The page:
Previously, the Voice wrote about inclusionary zoning as part of an interview with Community Planner Lynn Truame a few months back.
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Since this will likely be coming up in the next several months, it’s a good time to explore in more detail what it is, and how it works.
Inclusionary zoning can be done one of two ways, either by stipulating that a builder/developer can’t build anything without having units or paying into a fund, or by giving them an extra incentive, like reduced permit fees, being able to build one floor higher or a reduction in parking requirements if they include affordable housing. Most communities opt for the latter approach.
The pros are an integration of affordable units into market-rate developments and a supply of affordable housing. The cons are that, if handled the wrong way, it can stop all development, affordable and market-rate; and on the other end of the spectrum, if the benefits are too generous, it can actually reduce the supply the affordable housing by encouraging the tear down older, lower-cost buildings in favor of new higher-cost ones with a small number of affordable units. In sum, nothing in an inclusive zoning ordinance can be taken lightly.
An inclusionary zoning program requires the support of neighboring communities so that developers don’t just skip to the next town over to escape the burden, and the program must be designed to encourage developers to build while ensuring there’s plenty of affordable units on the market. For example, here’s Burlington, Vermont’s ordinance:
“The program applies to all new market-rate developments of 5 or more homes and to any converted non-residential structures that result in at least 10 homes. The affordable housing set aside is 15 to 25% of the units, depending on the average price of the market-rate homes – with the higher percentage placed on the most expensive developments. The ordinance does not allow fee in-lieu payments or land donations, but will allow developers to provide the affordable housing off-site at 125% of the on-site obligation. The ordinance provides a range of incentives including fee waivers and a 15-25% density and lot coverage bonus. Affordable homes are targeted to households earning 75% or less area median income (AMI) and rented at 65% or less AMI. Developers can sale or rent the homes for more as long as the average of affordable homes sold or rented are at or below the target household income. Affordable homes are price controlled for 99 years.
Burlington partners with a nonprofit – the Champlain Housing Trust – in the administration of its program and is able to minimize in-house administrative staff time for the program (committing only 10% of one full time employee). However, more funds are needed to support the monitoring and enforcement of affordable homes.”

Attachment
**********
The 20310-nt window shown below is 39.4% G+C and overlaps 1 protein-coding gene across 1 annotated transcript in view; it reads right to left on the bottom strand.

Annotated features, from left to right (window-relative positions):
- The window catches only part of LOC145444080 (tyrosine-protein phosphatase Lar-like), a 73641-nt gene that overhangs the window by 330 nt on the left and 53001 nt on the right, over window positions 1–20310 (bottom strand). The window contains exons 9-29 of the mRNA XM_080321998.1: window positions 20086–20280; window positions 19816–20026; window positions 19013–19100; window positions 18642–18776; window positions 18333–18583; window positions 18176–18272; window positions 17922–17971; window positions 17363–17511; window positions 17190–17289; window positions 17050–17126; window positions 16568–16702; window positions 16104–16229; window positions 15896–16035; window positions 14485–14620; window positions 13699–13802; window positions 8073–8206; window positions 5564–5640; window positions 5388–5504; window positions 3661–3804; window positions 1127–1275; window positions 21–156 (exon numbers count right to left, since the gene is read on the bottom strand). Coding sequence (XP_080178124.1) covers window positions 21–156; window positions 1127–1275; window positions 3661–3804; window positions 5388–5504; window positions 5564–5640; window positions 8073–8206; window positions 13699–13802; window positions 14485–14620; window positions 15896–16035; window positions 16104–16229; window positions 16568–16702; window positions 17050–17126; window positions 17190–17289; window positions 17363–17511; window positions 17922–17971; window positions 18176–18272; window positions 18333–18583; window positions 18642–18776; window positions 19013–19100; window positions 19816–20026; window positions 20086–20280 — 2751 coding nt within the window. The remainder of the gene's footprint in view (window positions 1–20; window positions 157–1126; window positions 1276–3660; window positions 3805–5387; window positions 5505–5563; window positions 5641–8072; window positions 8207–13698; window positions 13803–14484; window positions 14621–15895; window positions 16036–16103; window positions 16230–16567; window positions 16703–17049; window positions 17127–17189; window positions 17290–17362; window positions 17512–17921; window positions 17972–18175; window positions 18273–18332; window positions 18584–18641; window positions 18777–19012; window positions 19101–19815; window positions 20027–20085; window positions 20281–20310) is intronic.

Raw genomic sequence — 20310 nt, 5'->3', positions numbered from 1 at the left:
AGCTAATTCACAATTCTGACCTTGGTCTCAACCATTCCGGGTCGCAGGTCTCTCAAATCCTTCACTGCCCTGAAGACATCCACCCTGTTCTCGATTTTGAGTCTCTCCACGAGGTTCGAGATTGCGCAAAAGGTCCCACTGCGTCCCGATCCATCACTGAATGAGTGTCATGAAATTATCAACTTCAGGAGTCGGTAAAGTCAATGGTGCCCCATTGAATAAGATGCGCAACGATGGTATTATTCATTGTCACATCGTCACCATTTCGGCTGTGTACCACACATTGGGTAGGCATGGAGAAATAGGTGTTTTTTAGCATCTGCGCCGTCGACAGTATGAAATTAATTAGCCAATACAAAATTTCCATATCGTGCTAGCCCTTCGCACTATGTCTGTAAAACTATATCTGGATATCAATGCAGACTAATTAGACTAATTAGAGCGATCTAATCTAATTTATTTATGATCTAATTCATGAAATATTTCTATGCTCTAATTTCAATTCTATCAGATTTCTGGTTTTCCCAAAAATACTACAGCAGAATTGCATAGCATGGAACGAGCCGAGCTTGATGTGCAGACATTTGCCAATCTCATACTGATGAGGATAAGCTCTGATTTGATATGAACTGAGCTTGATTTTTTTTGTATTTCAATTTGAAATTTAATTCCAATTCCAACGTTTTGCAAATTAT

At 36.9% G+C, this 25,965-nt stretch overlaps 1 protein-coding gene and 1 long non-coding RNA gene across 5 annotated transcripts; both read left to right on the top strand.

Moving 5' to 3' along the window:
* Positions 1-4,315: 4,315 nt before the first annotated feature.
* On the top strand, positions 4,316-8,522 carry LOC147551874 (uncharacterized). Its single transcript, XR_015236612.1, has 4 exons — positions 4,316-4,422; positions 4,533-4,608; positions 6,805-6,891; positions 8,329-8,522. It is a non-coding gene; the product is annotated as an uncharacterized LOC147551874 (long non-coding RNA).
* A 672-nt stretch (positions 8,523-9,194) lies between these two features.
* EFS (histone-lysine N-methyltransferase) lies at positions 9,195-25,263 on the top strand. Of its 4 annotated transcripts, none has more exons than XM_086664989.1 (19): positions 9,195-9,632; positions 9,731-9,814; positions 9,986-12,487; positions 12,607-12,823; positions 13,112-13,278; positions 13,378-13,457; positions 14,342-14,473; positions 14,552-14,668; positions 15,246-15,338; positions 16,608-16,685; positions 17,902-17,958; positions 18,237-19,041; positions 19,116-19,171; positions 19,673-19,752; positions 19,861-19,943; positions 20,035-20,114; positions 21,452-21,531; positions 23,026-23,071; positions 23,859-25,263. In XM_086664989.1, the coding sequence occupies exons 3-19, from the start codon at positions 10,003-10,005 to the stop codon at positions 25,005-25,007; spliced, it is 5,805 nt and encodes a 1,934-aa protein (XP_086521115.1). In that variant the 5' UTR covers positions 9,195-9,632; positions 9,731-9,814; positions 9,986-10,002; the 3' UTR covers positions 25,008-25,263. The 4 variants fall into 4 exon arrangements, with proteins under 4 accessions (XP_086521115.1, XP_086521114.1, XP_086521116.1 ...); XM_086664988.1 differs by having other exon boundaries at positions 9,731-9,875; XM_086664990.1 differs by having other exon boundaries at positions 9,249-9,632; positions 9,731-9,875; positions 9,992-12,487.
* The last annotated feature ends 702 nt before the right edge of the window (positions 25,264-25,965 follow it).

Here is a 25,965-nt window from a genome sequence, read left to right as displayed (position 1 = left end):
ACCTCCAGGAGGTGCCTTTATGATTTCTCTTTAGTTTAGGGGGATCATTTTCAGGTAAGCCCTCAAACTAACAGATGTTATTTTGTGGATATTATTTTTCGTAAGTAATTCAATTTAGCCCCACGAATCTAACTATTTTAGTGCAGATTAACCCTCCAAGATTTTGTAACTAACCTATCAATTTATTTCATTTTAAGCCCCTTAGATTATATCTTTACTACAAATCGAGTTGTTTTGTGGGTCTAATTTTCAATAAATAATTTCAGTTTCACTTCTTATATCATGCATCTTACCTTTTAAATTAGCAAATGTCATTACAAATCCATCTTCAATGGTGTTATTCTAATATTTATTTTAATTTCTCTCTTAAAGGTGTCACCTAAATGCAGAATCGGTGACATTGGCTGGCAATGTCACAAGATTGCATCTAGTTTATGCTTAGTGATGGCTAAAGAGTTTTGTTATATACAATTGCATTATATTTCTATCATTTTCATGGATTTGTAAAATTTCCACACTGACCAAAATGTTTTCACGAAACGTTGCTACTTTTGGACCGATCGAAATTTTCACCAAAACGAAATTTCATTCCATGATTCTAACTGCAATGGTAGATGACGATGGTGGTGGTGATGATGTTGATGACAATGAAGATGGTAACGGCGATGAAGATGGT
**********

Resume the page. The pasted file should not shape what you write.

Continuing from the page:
So if this were Ithaca for the sake of equivalent example, let’s say a developer downtown is thinking of a 40-unit market-rate non-luxury apartment building, that maxes out the lot area and height of a currently-existing (hypothetical) zone. They would be able to build 46 units/15% larger as a bonus, but 6 units would have to be affordable housing. They could also build 46 market-rate units on-site, and build 8 affordable units off-site at a location okayed by the city.
The affordable units would be targeted at individuals making 65% or less of AMI, which in Tompkins County is 65% of about $53k, or $34,500/year. Some units could be more or less affordable, as long as they average to 65% AMI. It stays that way for 99 years. The units would be managed by an organization like INHS.
Or, the developer could build a hotel, office, or other non-residential building without giving up money or space for affordable housing, but they also get no zoning bonus. Burlington’s law isn’t designed to be a barrier for development, it’s designed to be an incentive to include affordable housing in new projects. However, there are definitely opponents to inclusionary zoning even among affordable housing advocates, who say that a revised and expanded Section 8 program would be more effective.
Note that Burlington’s law is just one example. No one ordinance fits all municipalities, and each community has its own aspects to address – in Ithaca’s case, that means tailoring the inclusionary zoning for each neighborhood, determining what size and types of projects have to pay into the fund (because Cornell will probably file a lawsuit if it affects their projects), establishing affordability guidelines that encompass both poor and middle-income families, and whether fees can be paid into a housing fund in lieu of housing. What works in Downtown probably won’t work in Belle Sherman, and what works in Fall Creek wouldn’t be effective in Collegetown. It’s going to be an intensive design process.
Now back to the original question – is Campus Advantage willing to play? It’s not one that anyone can answer just yet. The Austin-based company is still determining their next move.
But, barring some left-field shocker on Tuesday, expect Myrick to be sharing more of his and his staff’s zoning ideas in the next couple years.
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